On the relationship between public health and the NHS, Stephen Dorrell described two main opportunities. Firstly, challenging unacceptable variations on important health issues such as stroke or diabetes. And secondly, challenging the way NHS resources are used so that the NHS becomes more efficient and equitable, for example, in caring for those with multiple, complex needs.

Devolution was the topic of our final panel debate and table discussion. Mary Black from the Public Health Agency in Northern Ireland described the considerable progress that has been made in their devolved arrangements despite the very difficult political context. There are important lessons to learn from Northern Ireland, and Wales and Scotland, as England begins to think about devolution.

Deborah Cadman, Chief Executive of Suffolk County Council, talked of how public health had become a central ‘change agent’ to the way they do business. The Joint Strategic Needs Assessment is a key driver, and demand management a crucial strategy in their effort to reduce costs and improve outcomes. She noted that ‘making good on the public health opportunity’ was one of Simon Steven’s five tests for government.

Steven Pleasant, Chief Executive of Tameside Metropolitan Borough Council, continued this theme. He said that supply side efficiencies would deliver less than half the required savings required by Manchester’s health and social care economy. Better demand management based on prevention and earlier intervention is critical if their devolution deal is to work. Steven also reflected on the scale of the challenge – 80% of people on the work programme have an underlying health problem, and 60% have a mental health issue, none of which is addressed by the programme.

Jim McManus chaired the session and asked the panel to describe the ideal characteristics of a DPH to respond to these challenges. The answers ranged from cloning Suffolk’s DPH (her Chief Executive is clearly and understandably a fan) to moving outside our comfort zone. Steven Pleasant noted that he normally saw DsPH together but not often enough in some of key meetings where some of these big issues are decided. He challenged us all to get out more!

In my reflections on the day I quoted from the opening lines of Charles Dickens’ A Tale of Two Cities, “It was the best of times, it was the worst of times”. In many ways these are extraordinarily difficult circumstances for DsPH across the UK. But my sense from the day and from meeting ADPH members is that we are a resilient bunch. We need to look out for one another so those in the most difficult circumstances do not feel alone. But there is a prize to be had if we can make public health fundamental to the way the public sector works across the UK. To quote Churchill, “Never let a good crisis go to waste”.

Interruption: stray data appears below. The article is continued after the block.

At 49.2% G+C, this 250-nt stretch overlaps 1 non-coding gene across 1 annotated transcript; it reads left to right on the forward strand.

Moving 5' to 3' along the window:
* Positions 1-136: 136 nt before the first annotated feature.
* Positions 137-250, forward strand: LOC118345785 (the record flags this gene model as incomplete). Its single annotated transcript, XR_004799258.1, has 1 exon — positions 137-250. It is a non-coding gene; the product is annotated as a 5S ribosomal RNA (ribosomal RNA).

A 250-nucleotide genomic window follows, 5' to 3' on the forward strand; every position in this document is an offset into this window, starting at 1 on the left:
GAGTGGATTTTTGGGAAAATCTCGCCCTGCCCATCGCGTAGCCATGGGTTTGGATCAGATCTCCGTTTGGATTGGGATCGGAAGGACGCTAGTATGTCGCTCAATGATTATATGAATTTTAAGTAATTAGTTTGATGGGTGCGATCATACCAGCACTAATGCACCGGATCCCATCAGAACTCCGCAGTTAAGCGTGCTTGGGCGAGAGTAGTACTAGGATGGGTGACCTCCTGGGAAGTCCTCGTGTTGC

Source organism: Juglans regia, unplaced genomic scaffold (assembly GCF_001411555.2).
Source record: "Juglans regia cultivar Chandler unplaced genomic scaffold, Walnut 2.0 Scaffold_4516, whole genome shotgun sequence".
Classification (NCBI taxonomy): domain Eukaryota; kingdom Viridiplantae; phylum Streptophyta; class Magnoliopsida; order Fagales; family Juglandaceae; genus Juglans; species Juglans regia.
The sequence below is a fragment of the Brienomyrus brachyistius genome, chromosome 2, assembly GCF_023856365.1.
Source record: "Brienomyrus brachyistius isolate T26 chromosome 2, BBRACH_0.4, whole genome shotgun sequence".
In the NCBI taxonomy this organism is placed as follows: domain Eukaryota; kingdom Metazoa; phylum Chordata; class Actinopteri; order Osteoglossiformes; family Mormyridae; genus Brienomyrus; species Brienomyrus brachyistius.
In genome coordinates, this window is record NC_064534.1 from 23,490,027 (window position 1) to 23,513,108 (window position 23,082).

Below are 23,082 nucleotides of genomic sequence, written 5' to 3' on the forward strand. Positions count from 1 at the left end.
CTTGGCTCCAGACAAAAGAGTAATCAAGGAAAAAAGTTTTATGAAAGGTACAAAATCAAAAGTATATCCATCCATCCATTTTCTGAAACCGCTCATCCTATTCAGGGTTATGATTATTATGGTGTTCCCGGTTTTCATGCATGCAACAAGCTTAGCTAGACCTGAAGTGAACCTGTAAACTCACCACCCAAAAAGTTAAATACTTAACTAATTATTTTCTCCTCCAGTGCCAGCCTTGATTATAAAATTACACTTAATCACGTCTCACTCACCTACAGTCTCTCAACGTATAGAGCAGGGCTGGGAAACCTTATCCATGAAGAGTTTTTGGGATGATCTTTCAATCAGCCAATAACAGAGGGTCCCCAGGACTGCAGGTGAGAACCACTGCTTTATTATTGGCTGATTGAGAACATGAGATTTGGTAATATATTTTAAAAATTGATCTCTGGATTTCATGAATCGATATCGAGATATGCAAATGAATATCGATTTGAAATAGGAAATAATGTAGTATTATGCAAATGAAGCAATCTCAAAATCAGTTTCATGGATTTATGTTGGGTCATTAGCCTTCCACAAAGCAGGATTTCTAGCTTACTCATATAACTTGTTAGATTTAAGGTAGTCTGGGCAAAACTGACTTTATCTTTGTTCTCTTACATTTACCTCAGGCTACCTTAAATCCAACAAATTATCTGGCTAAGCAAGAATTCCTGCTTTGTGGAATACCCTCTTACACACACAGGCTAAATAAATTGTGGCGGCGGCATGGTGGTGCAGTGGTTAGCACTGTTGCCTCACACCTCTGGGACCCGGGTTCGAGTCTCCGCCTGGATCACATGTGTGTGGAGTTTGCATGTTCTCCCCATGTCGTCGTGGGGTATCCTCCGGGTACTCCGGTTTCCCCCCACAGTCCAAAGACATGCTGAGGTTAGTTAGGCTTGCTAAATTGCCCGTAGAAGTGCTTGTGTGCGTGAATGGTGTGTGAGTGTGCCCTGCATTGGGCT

Public health: devolution, evolution or revolution?

October 6, 2015 in President's Blog by Andrew Furber

Devolution is certainly the flavour of the month. It has brought new vocabulary such as DevoManc or, my personal favourite, DevoScouse. It even got David Cameron into hot water when he joked that the good folk of Yorkshire couldn’t agree amongst themselves on their devolution deal. Of course, being employed by a Yorkshire local authority, I couldn’t possibly comment.

I’ve just completed visits to ADPH members in Scotland, Northern Ireland and Wales. My visit to Belfast also included meeting the chair of the Directors of Public Health network from the Republic of Ireland (who, I am pleased to say, is keen to collaborate with public health colleagues not only to the north of the border but across the UK). I also met with all four Chief Medical Officers (or her representative in the case of Wales). I thoroughly enjoyed all the visits and learned much. I was encouraged at how much ADPH was valued, as well as by having some time to discuss how we could support our members even better.

And it reminded me that devolution is nothing new for the public health system. We have much to learn from devolved arrangements across the UK, as well as how things are developing within England.

In this short blog I can’t do justice to the differences between public health systems in the four nations. Suffice to say all had areas of strength as well as particular challenges. All those I have spoken to agree that some careful analysis of these differences would help us all and I am exploring how we can get this done. I am keen that ADPH facilitates this so the output is useful to you, our members, as you lead and influence locally.

However, it is equally important that we have the opportunity to discuss amongst ourselves. Our Annual Conference on 2 November 2015 will look at how we make the case for public health, including within the devolution conversation. Please come and share your experiences and hear from those at the devolution coalface across the UK. If you haven’t done so already, you can book your place here. Confirmed speakers include Stephen Dorrell and Anna Dixon so it promises to be an insightful programme.